What are your predictions for how work will shift over the next few years?

Even before COVID-19, the move toward a more flexible approach to work had begun. In the wake of the pandemic, flexibility will likely become a non-negotiable when it comes to a workplace of choice.

I think we will see hybrid working arrangements become much more common, where people are "anchoring" in an office one or two days a week and working virtually for the balance.

Alongside these shifts, technology will need to continue to accelerate to enable the sort of reliable, real-time connectivity and collaboration people need to work from anywhere.

What is the biggest challenge you see for companies who want to improve the experience of work?

The willingness to pivot and change quickly is a big hurdle. I love change – so the idea of change itself doesn’t scare me at all; I welcome it.

Historically I think a lot of companies have wanted to design, plan and fully pressure test an initiative before they roll it out – versus testing and learning, failing fast, and making enhancements in real time.

When we transitioned to fully remote work in March of 2020, we did so essentially overnight. We had experienced crisis management in the past, but never on such a huge scale or with such rapidity. There were some bumps along the road and adjustments we had to make, but it showed us what we’re capable of. To truly improve the experience at work and create a better world of work, I think companies need to embrace that ‘test and learn, fail fast and improve faster' mindset, to bring about real change.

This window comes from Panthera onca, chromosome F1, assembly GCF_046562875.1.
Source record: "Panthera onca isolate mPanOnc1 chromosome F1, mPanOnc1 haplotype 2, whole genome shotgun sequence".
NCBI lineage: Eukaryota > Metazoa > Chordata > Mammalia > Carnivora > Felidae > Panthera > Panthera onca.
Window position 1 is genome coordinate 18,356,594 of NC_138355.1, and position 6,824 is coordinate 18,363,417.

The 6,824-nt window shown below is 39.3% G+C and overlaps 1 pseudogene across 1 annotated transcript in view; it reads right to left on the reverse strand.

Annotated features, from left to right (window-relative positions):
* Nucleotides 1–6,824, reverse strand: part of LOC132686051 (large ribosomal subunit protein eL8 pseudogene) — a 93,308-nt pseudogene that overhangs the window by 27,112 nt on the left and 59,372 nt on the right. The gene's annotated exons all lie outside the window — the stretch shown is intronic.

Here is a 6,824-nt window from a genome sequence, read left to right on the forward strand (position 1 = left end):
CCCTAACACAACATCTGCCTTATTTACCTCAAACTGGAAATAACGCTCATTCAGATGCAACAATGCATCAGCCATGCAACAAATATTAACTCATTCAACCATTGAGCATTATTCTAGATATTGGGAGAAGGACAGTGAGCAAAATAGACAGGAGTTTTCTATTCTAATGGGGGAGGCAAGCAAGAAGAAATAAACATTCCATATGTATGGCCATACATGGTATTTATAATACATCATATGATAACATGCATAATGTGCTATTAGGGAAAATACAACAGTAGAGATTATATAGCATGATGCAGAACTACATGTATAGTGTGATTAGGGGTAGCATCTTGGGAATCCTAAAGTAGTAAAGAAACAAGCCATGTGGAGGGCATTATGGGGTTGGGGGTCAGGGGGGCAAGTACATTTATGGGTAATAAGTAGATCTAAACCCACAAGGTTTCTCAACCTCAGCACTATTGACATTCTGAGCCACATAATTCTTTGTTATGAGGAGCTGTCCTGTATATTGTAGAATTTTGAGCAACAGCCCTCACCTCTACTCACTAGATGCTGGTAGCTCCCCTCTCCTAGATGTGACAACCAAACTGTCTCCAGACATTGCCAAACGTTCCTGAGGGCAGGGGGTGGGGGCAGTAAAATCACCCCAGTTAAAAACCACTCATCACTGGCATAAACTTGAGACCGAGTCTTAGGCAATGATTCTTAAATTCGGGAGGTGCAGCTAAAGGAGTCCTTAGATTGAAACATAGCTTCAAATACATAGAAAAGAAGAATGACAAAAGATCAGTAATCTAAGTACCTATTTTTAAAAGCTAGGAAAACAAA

What is one piece of advice you would share with businesses that are wanting to build a better world of work?

Listen to your people. In addition to leveraging competitive and market research, continuous feedback from our people has been essential to measuring and shaping our People First initiatives. We also use input from our surveys, town halls and briefing sessions to enhance our current practices and predict trends that would lead us to introduce new ones. Our continuous listening campaign helps us ensure we are anticipating and responding to our people’s needs, and building a world of work that will improve their experience.

Is there an individual you admire who you believe is building a better world of work?

I would say Lynda Gratton, who is a Professor of Management Practice in Organizational Behavior at the London Business School. She has truly been ahead of her time – she founded the Future of Work Consortium 13 years ago, and I think many of her predictions around the role of the corporation, work, and our changing society have come true. And she continues to contribute to the conversation around a better world of work through her research, including her next book on hybrid work.

Know of someone who's building a better world of work?